Judy Goldhaft performing with the San Francisco Mime Troupe in Duboce Park, early ’60s (Photo/Erik Weber)
Judy Goldhaft performing with the San Francisco Mime Troupe in Duboce Park, early ’60s (Photo/Erik Weber)

She’s been dancing to a different drummer since the Summer of Love

Name: Judy Goldhaft
Age: “I haven’t looked lately.”
City: San Francisco
Title: Director, Planet Drum Foundation

J.: Your late husband, Peter Berg, founded the nonprofit Planet Drum Foundation in 1973 at a time when no one had yet heard of global warming or climate change. How has Planet Drum’s mission changed?

Judy Goldhaft: Even the word environment wasn’t used back then, and we barely knew the word ecology. We’re still an educational nonprofit whose mission is to encourage people to recognize and understand the bioregions in which they live.

What is a bioregion?

Judy Goldhaft
Judy Goldhaft

The planet is composed of many different bioregions and we are trying to get people to recognize them and live sustainably within them. Planet Drum has educated and encouraged people to think about where they live and how they might live there sustainably in a deep way. This means thinking about the history and resources of the place in terms of its flora and fauna, the creatures that live there, how the wind is, and what direction the storms come.

In 1966 you helped found the Diggers, a group of activists that evolved out of the San Francisco Mime Troupe and distributed free meals and “surplus energy” at the Free Store to support all of the young people flocking to the area. In what ways did the Diggers and Planet Drum intersect?

There’s a direct line from the Diggers to Planet Drum to local food. In the ’60s, the Diggers wrote articles about food as place early on. Peter always felt that the most successful activist work was done if you took a good idea and gave it away to people, and maybe even convinced people that they thought it up themselves. He was very successful at doing that, and consequently, the idea of eating food grown near you has moved from being a wild, radical idea to being someplace in the center right now.

You participated in a rather interesting seder during that period.

For the first time since the crucifixion, there was a total lunar eclipse on the night of the seder in 1968. That apparently happened also on the night of the Last Supper and we were all aware of this. We had a seder near Duboce Park. The Hells Angels were there and the Diggers were there. My son asked the Four Questions, and he asked [poet] Allen Ginsberg why this night was different from all other nights. Allen’s answer was: “Look around you.” We had tables all over the floor where people could lie down, and we ate the traditional foods but had no ceremony. I think I made around 15 sponge cakes. 

Judy Goldhaft (left) holding daughter Ocean Berg; Destiny Gould with baby Solange and Goldhaft’s husband, Peter Berg, in 1966 in front of their truck “The Albigensian Ambulance Service” (Photo/Chuck Gould Photography)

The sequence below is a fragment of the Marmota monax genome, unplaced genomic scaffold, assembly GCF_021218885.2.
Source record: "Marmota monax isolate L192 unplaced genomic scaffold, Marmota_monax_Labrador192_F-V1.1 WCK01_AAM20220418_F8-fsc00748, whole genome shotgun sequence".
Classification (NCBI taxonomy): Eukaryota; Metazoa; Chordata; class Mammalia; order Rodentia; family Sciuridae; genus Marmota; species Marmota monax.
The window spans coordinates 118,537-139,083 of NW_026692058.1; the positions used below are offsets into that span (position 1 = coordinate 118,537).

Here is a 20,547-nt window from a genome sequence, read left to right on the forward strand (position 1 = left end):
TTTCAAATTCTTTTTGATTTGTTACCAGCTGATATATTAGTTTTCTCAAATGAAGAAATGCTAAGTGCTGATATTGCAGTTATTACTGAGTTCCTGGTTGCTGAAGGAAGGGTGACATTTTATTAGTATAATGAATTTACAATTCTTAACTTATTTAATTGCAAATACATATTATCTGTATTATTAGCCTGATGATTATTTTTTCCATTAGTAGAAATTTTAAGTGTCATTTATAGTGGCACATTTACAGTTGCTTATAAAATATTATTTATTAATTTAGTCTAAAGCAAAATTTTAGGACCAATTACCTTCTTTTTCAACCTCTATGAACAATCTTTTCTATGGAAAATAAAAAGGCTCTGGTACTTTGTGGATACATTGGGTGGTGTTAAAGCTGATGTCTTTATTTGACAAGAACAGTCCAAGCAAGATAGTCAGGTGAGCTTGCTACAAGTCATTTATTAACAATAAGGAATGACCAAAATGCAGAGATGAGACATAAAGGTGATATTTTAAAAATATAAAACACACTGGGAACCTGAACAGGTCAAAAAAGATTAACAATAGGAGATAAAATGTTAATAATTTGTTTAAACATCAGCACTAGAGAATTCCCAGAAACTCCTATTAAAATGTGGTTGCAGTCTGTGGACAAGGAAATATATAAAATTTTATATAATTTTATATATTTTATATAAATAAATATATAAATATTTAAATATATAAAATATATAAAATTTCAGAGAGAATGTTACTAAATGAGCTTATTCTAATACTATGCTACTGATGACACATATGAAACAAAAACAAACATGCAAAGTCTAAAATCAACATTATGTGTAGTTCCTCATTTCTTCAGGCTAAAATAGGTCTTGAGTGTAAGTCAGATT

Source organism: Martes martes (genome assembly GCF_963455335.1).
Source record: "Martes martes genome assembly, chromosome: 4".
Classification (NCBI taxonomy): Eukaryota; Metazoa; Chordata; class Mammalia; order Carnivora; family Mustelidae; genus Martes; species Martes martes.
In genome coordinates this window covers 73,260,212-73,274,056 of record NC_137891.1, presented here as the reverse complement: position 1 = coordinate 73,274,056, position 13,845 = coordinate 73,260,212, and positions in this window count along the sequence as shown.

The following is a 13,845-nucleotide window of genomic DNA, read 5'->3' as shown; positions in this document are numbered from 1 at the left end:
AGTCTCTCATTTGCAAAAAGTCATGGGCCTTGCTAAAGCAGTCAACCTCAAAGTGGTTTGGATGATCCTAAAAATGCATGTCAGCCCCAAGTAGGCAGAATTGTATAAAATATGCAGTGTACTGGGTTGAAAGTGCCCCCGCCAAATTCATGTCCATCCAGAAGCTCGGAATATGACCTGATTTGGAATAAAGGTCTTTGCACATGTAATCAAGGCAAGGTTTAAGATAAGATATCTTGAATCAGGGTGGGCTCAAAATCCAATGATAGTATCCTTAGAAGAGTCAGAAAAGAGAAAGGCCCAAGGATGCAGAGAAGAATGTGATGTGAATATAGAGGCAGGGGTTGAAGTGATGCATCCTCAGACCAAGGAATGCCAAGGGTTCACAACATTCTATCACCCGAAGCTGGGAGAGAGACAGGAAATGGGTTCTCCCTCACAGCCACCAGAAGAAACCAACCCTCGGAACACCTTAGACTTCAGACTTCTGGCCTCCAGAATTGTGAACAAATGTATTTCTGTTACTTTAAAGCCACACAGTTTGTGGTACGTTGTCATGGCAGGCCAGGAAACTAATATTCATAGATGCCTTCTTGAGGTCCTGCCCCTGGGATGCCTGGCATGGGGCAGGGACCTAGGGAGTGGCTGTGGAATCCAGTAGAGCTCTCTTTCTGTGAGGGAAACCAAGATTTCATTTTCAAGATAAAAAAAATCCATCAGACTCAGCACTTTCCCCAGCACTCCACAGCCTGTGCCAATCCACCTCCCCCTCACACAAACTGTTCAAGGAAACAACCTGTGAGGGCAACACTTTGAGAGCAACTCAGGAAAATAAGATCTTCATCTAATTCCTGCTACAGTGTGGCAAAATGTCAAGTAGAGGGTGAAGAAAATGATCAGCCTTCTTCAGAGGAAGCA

Judy Goldhaft (left) holding daughter Ocean Berg; Destiny Gould with baby Solange and Goldhaft’s husband, Peter Berg, in 1966 in front of their truck “The Albigensian Ambulance Service” (Photo/Chuck Gould Photography)

Weren’t many of the people involved in the Diggers Jewish?

Some were Jewish, some were not. My husband, for example, one of the founders, was not. I was raised more culturally Jewish, and I’m not an expert on Judaism, and I never know if what I do is a result of being culturally Jewish or not, but I do believe that I have always placed a great emphasis on education, and that’s a very Jewish thing.

The Grateful Dead drummer Mickey Hart’s solo project is also called Planet Drum. Is there any connection?

Of course we knew the members of the Grateful Dead from when they played free concerts [organized by the Diggers]. Some years later, a mutual friend asked if Mickey could use the name. Peter said yes initially, but after awhile he trademarked it and asked that Mickey stop using it. We’re in some negotiations now over trademark infringement.

We are awash in nostalgia for the Summer of Love right now. How does it feel as someone who lived it, 50 years later, especially given the state of our country right now?

There were some very intense things going on then, and there are today as well. Not being able to make compromises or talk intelligently or make forward-looking decisions in the government is both hysterically funny and extremely sad. You could not have suggested some of the things that are going on, it’s so unbelievable. And I think that so many of the changes that happened as a result of the awakenings from the ’60s are taken for granted by people now. It’s very surprising for them to realize that things were not always like this.

You were also a dancer back in the day. Are you still dancing?

Yes! In addition to still running the Planet Drum Foundation, I teach exercise classes to seniors at several residence hotels and at the Noe Valley Ministry.

“Talking With” focuses on local Jews who are doing things we find interesting. Send suggestions to sueb@jweekly.com.

Headshot of Alix Wall
Alix Wall

Alix Wall is a contributing editor to J. She is also the founder of the Illuminoshi: The Not-So-Secret Society of Bay Area Jewish Food Professionals and is writer/producer of a documentary-in-progress called "The Lonely Child."